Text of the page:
I know, the terminology is associated with marriage vows, but to be sure, I have been forced to consider this in terms of my relationship with God, because after all, I am in union with Him first. Two weeks ago, I was experiencing the worst headache in my life. I actually went to bed with the headache, felt it nagging at me throughout the night and then it greeted me in the morning. I went to my doctor for some previously scheduled lab work and requested for my blood pressure to be taken. It was slightly elevated compared to my normal. I went on to work, head still hurting. As the day progressed, my head continued to hurt. Finally, mid day, I elected to go home. As I neared our home, I stopped by Walgreens to have my blood pressure taken again. My blood pressure was 166/114. The provider suggested that I either go directly to my doctor or the ER. When I reached the ER, my blood pressure was 177/114. Immediately, I was asked, “How long have you had high blood pressure?” My response, “I don’t.” I was given an IV and a cocktail of three medications to address my headache and blood pressure. Pause. I have never been so afraid in my life. Further, to look at the faces of my loved ones, in addition to the blinking monitor with red font of my numbers was frightening. As the medication began to take effect, I recalled murmuring “Jesus!” Enter in sickness and in health. Why wouldn’t the God who cares for me in all my healthy days take care of me when I’m operating in a crisis of sickness? I am reminded of Isaiah 41:10, “So do not fear, for I am with you; do not be dismayed, for I am your God. I will strengthen you and help you; I will uphold you with my righteous right hand.” If ever I needed a time to be upheld, it was then…and now.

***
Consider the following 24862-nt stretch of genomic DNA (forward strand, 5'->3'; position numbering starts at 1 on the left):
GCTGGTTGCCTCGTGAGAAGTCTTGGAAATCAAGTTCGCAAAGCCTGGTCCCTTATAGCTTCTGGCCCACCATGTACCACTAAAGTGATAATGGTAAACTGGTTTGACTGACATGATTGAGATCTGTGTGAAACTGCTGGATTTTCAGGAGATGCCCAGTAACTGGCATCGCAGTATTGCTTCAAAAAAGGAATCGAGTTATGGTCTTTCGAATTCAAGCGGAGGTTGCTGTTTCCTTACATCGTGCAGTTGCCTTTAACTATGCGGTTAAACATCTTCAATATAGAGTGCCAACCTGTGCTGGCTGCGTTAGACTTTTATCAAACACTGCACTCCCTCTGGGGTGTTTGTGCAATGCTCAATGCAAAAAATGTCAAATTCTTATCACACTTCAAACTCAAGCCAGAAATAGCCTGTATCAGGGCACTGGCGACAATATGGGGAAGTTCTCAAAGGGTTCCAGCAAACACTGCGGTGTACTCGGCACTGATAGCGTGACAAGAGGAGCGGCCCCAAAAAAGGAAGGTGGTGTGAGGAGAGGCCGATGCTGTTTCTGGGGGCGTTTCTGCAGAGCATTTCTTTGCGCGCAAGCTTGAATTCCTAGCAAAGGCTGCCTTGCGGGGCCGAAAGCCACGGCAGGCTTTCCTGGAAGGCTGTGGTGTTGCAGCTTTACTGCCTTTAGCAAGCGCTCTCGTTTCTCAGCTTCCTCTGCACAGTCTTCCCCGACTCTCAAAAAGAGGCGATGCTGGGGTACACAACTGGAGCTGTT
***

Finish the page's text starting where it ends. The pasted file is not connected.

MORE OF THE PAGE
This was particularly evident navigating illness as a woman of color. I’m providing the abbreviated version, but take me at my word, the intersection at play of being Black and female was loudly pronounced in the interactions I experienced. It didn’t matter that I hold a terminal degree, had insurance and was deliberate in communicating the King’s english, with family members present in the ER and subsequent visits to the doctor. I still felt like a little Black girl, with little agency, trying desperately to get someone in the medical community to take me seriously. It was exhausting, frustrating and challenging. Even through this turmoil, God remained, when I felt silenced, ignored and dismissed. God remains when we feel this way just navigating life when we are not sick. The weapon may form, but it shall not, it will not prosper (Isaiah 54:17)!!!!!
I am grateful to God for the gift of life! I am grateful to God for having opportunity to write about the benefits of this thing called salvation and relationship with Him. I am grateful for the prayer warriors that went into closet assignment immediately upon hearing about my crisis. Since this incident, I’ve navigated regular headaches. I am monitoring them and maintaining records for my doctor in reference to my blood pressure. However, while doing this, I realized that while managing my activity, I neglected to engage in the best medicine of all for me, which is worship! How did I miss that? I mean, it is what has healed me in every facet of my life. And while, this is new territory, the same remedy, which is tried and true is the absolute best for me. Acts 17:28 declares, “In Him we live, move and have our being!” It wasn’t until I fully embraced this scripture, that I experienced a release and a pivot toward Jehovah Rapah, the God who heals. I began with listening to “Strong Name,” by Darius Paulk, then “Settle Here,” by William Murphy, sprinkled a bit of “Stay,” by William McDowell, and on to Maranda Curtis’ version of “Waymaker,” rounded out by “Have Your Way” and “Agreed” on J.J. Hairston’s project. When I tell you I got to feeling better in my spirit and began to remind myself and the doubt in my head of who God continues to be in my life, despite what I endure. I am reminded of David, and engaging in “encouraging myself.” I don’t have all the answers right now, which is most difficult for an inquisitive person like me – but faith doesn’t require answers as a prerequisite. Faith just requires faith. God has promised to be with me and with you. It’s a promise He is obligated to keep, no matter our race, gender, age, socioeconomic status, sexual orientation or the intersection of it all, in sickness and in health. And I am mighty glad about it!